'Gangster Squad,' With Scene Depicting Mass Theater Shooting, Has Its Opening Moved to Next Year -- Third Movie This Year to Be Impacted by Real-World Violence USA Today
The crime movie “Gangster Squad,” which includes a scene that depicts a mass theater shooting, has had its opening delayed from this fall to 2013, USA Today reports.
It’s the third Hollywood movie this year to have its release affected by real-life violence, the story notes.
“The Ryan Gosling period piece about gang warfare in Los Angeles in the 1940s and '50s moved from Sept. 7 to Jan. 11, according to distributor Warner Bros.' new release schedule,” the story reports.
Warner Bros. pulled the trailer for the movie from screenings of “The Dark Knight Rises” in the immediate aftermath of the shooting a week ago in Aurora, Colo., in which 12 people were killed and 58 wounded.
“’Squad,’ which also stars Sean Penn, Nick Nolte and Emma Stone, included a scene in which gunmen open fire behind a movie screen into an unsuspecting audience, an image eerily similar to last week's slayings. Aurora police say James Holmes walked into the theater armed with guns, body armor and explosives,” the story reports.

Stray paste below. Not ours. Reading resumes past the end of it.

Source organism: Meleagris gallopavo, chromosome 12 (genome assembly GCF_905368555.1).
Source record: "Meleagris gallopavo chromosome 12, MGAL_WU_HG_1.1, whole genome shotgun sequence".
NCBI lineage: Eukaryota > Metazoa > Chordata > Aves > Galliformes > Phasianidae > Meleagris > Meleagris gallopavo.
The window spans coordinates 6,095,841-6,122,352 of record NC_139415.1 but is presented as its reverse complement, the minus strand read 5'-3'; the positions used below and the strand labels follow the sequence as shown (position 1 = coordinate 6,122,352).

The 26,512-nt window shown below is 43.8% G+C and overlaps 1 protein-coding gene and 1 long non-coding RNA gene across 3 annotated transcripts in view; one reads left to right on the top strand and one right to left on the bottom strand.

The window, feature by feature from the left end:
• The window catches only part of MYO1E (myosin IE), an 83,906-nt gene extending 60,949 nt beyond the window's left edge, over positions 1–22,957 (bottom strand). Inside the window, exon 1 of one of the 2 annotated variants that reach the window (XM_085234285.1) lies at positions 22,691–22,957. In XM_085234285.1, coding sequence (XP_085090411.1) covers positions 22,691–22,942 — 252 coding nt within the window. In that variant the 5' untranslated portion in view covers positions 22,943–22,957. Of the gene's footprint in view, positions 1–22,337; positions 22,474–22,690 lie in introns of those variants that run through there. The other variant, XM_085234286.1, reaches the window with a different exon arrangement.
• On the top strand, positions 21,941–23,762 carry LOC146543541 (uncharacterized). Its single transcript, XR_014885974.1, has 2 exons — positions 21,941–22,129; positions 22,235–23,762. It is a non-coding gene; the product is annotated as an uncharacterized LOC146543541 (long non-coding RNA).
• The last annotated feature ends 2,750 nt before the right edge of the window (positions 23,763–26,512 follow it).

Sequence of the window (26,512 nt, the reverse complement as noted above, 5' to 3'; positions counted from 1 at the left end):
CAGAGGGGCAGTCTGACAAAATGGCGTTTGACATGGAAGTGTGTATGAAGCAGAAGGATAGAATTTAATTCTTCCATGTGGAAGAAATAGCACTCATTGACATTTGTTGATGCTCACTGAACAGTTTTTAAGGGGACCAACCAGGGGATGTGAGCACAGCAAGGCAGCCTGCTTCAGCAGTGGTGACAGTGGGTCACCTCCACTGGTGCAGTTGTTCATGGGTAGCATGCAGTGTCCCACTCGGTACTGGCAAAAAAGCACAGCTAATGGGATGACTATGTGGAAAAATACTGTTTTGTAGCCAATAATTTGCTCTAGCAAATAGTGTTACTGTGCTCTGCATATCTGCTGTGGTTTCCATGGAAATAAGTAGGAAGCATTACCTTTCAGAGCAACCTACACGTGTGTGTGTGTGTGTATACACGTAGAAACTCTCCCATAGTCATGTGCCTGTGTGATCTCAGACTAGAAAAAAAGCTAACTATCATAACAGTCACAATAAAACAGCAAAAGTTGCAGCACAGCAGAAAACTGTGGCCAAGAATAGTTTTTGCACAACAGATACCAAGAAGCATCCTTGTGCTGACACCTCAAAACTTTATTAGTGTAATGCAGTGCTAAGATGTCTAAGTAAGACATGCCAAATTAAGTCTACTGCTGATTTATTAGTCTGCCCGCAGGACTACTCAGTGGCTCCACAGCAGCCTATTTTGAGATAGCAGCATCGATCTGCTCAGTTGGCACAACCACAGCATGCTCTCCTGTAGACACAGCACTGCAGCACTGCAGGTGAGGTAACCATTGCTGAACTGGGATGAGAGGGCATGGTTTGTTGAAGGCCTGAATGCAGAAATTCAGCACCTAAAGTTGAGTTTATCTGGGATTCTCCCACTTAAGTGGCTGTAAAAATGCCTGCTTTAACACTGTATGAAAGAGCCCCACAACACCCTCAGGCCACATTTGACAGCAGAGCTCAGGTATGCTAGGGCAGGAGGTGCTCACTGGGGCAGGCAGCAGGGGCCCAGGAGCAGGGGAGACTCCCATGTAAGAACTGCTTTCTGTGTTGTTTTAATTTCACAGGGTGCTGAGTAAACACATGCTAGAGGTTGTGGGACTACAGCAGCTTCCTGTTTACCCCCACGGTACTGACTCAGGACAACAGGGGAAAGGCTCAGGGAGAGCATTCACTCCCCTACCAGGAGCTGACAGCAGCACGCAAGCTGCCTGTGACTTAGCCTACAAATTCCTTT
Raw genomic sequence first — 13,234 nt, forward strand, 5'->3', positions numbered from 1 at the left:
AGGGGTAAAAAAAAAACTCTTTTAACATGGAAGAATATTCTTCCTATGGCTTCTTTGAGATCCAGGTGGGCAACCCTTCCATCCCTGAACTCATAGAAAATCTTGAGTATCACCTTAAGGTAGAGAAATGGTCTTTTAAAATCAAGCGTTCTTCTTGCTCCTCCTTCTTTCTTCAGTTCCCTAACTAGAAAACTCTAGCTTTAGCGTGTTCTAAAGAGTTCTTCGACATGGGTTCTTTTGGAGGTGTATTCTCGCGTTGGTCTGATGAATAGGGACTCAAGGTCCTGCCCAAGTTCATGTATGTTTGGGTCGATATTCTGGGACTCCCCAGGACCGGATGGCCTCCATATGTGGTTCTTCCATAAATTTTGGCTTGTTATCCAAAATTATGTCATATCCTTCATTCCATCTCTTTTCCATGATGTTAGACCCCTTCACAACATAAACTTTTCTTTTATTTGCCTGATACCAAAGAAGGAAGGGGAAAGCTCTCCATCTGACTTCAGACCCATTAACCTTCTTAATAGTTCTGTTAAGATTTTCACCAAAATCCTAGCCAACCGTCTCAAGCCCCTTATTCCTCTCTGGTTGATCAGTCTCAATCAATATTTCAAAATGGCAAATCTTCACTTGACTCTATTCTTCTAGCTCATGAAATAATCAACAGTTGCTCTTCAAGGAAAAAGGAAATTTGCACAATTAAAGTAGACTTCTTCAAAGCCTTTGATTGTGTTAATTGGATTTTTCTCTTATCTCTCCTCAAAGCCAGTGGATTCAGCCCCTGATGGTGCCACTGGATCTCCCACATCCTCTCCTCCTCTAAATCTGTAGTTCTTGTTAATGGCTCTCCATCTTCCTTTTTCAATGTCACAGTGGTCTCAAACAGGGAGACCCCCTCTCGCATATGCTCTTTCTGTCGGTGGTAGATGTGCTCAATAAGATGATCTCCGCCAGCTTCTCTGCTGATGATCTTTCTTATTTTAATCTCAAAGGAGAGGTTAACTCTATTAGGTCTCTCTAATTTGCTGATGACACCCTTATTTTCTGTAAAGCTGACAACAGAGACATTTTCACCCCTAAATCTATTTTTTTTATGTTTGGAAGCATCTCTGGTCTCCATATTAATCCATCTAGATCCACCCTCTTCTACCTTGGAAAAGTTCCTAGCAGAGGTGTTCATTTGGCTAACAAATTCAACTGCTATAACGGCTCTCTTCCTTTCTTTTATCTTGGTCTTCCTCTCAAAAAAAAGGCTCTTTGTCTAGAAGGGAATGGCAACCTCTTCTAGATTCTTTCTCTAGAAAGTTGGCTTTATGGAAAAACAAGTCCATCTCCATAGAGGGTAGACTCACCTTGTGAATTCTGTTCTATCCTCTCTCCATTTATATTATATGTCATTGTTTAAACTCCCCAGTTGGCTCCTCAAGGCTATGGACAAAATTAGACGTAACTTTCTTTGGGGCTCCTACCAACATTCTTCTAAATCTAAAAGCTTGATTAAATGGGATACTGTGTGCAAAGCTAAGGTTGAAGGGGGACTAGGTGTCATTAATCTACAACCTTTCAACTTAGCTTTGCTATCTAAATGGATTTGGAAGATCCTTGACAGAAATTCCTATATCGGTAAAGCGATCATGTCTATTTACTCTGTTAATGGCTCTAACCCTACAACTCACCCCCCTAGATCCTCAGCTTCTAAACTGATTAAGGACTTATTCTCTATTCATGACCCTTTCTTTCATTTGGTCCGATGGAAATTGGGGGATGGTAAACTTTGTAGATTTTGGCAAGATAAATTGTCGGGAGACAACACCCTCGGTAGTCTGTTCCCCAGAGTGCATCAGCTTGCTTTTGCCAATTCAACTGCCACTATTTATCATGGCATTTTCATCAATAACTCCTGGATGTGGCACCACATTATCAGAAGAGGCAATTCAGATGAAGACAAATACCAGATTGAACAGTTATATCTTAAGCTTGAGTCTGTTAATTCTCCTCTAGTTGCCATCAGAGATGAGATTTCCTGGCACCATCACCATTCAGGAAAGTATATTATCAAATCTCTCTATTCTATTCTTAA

Earlier in the year, Twentieth Century Fox changed the name of “Neighborhood Watch” in the wake of the killing of Florida youth Trayvon Martin. The movie, released Friday, is now called “The Watch.” Trailers for the film were also modified.
“The Dark Knight Rises” has also been tainted by violence, obviously, but continues to draw large crowds to theaters nationwide.
The report notes: “Facing a lawsuit filed earlier this week by one of the survivors of the Aurora shooting, studio executives declined to comment on the change. On Tuesday, Torrence Brown Jr., a friend of A.J. Bolk., who died in the shooting, sued the theater, alleging inadequate security, and Warner Bros., claiming ‘Rises'’ violent themes helped provoke the attack.”
In the case of “Gangster Squad,” the report says, “The three-month delay will give filmmakers time to re-shoot or excise the controversial scene, though no timetable has been set for edits, according to Warner Bros. executives who were not authorized to speak on the record. The scene was shot in Los Angeles' famous Grauman's Chinese Theater in Hollywood.”
Jeff Bock, box office analyst for Exhibitor Relations, said: "Warner Bros. has been more sensitive than anyone to this shooting, and I don't think North American audiences will ever see that (theater) scene.”